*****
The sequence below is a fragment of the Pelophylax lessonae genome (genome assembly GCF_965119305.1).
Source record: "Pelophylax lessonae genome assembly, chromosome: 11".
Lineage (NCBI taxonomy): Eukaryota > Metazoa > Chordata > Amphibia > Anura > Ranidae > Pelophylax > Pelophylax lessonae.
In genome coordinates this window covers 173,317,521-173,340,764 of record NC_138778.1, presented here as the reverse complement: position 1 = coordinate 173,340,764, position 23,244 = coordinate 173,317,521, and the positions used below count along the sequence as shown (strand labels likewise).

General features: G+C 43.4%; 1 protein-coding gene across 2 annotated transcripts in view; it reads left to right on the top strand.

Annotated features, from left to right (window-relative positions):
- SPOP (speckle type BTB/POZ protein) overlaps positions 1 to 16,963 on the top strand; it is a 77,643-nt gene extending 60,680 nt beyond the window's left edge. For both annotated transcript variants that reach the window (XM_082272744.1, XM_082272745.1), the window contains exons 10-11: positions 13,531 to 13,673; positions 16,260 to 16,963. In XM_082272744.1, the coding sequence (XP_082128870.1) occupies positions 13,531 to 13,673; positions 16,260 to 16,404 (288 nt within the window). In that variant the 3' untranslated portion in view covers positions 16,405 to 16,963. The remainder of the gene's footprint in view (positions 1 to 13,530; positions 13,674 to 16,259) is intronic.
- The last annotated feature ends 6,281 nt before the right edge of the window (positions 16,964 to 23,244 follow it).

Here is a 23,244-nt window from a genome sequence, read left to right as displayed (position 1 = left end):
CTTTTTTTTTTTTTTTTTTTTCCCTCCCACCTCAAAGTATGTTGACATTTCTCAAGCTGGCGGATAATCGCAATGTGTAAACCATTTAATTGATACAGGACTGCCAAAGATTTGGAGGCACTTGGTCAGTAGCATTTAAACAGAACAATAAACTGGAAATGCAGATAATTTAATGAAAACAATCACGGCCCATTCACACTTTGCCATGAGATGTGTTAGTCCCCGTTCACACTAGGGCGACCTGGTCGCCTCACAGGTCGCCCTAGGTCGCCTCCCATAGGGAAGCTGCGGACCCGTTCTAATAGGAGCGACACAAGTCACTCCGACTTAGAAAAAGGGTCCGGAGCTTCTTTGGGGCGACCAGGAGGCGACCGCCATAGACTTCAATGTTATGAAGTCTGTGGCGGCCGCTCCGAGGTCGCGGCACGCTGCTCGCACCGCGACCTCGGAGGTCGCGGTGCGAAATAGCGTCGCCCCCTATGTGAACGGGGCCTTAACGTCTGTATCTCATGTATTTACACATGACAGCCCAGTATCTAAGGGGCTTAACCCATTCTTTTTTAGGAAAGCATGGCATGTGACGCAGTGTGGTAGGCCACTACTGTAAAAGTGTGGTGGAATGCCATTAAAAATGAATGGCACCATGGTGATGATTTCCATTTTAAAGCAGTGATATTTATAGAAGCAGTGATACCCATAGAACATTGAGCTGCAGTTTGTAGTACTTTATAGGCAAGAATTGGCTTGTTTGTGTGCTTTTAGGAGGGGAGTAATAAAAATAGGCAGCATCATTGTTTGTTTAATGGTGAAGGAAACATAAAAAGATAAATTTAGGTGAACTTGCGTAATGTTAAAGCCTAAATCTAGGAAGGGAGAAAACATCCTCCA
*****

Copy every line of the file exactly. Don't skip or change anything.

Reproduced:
The sequence below is a fragment of the Pelophylax lessonae genome (genome assembly GCF_965119305.1).
Source record: "Pelophylax lessonae genome assembly, chromosome: 11".
Lineage (NCBI taxonomy): Eukaryota > Metazoa > Chordata > Amphibia > Anura > Ranidae > Pelophylax > Pelophylax lessonae.
In genome coordinates this window covers 173,317,521-173,340,764 of record NC_138778.1, presented here as the reverse complement: position 1 = coordinate 173,340,764, position 23,244 = coordinate 173,317,521, and the positions used below count along the sequence as shown (strand labels likewise).

General features: G+C 43.4%; 1 protein-coding gene across 2 annotated transcripts in view; it reads left to right on the top strand.

Annotated features, from left to right (window-relative positions):
- SPOP (speckle type BTB/POZ protein) overlaps positions 1 to 16,963 on the top strand; it is a 77,643-nt gene extending 60,680 nt beyond the window's left edge. For both annotated transcript variants that reach the window (XM_082272744.1, XM_082272745.1), the window contains exons 10-11: positions 13,531 to 13,673; positions 16,260 to 16,963. In XM_082272744.1, the coding sequence (XP_082128870.1) occupies positions 13,531 to 13,673; positions 16,260 to 16,404 (288 nt within the window). In that variant the 3' untranslated portion in view covers positions 16,405 to 16,963. The remainder of the gene's footprint in view (positions 1 to 13,530; positions 13,674 to 16,259) is intronic.
- The last annotated feature ends 6,281 nt before the right edge of the window (positions 16,964 to 23,244 follow it).

Here is a 23,244-nt window from a genome sequence, read left to right as displayed (position 1 = left end):
CTTTTTTTTTTTTTTTTTTTTCCCTCCCACCTCAAAGTATGTTGACATTTCTCAAGCTGGCGGATAATCGCAATGTGTAAACCATTTAATTGATACAGGACTGCCAAAGATTTGGAGGCACTTGGTCAGTAGCATTTAAACAGAACAATAAACTGGAAATGCAGATAATTTAATGAAAACAATCACGGCCCATTCACACTTTGCCATGAGATGTGTTAGTCCCCGTTCACACTAGGGCGACCTGGTCGCCTCACAGGTCGCCCTAGGTCGCCTCCCATAGGGAAGCTGCGGACCCGTTCTAATAGGAGCGACACAAGTCACTCCGACTTAGAAAAAGGGTCCGGAGCTTCTTTGGGGCGACCAGGAGGCGACCGCCATAGACTTCAATGTTATGAAGTCTGTGGCGGCCGCTCCGAGGTCGCGGCACGCTGCTCGCACCGCGACCTCGGAGGTCGCGGTGCGAAATAGCGTCGCCCCCTATGTGAACGGGGCCTTAACGTCTGTATCTCATGTATTTACACATGACAGCCCAGTATCTAAGGGGCTTAACCCATTCTTTTTTAGGAAAGCATGGCATGTGACGCAGTGTGGTAGGCCACTACTGTAAAAGTGTGGTGGAATGCCATTAAAAATGAATGGCACCATGGTGATGATTTCCATTTTAAAGCAGTGATATTTATAGAAGCAGTGATACCCATAGAACATTGAGCTGCAGTTTGTAGTACTTTATAGGCAAGAATTGGCTTGTTTGTGTGCTTTTAGGAGGGGAGTAATAAAAATAGGCAGCATCATTGTTTGTTTAATGGTGAAGGAAACATAAAAAGATAAATTTAGGTGAACTTGCGTAATGTTAAAGCCTAAATCTAGGAAGGGAGAAAACATCCTCCA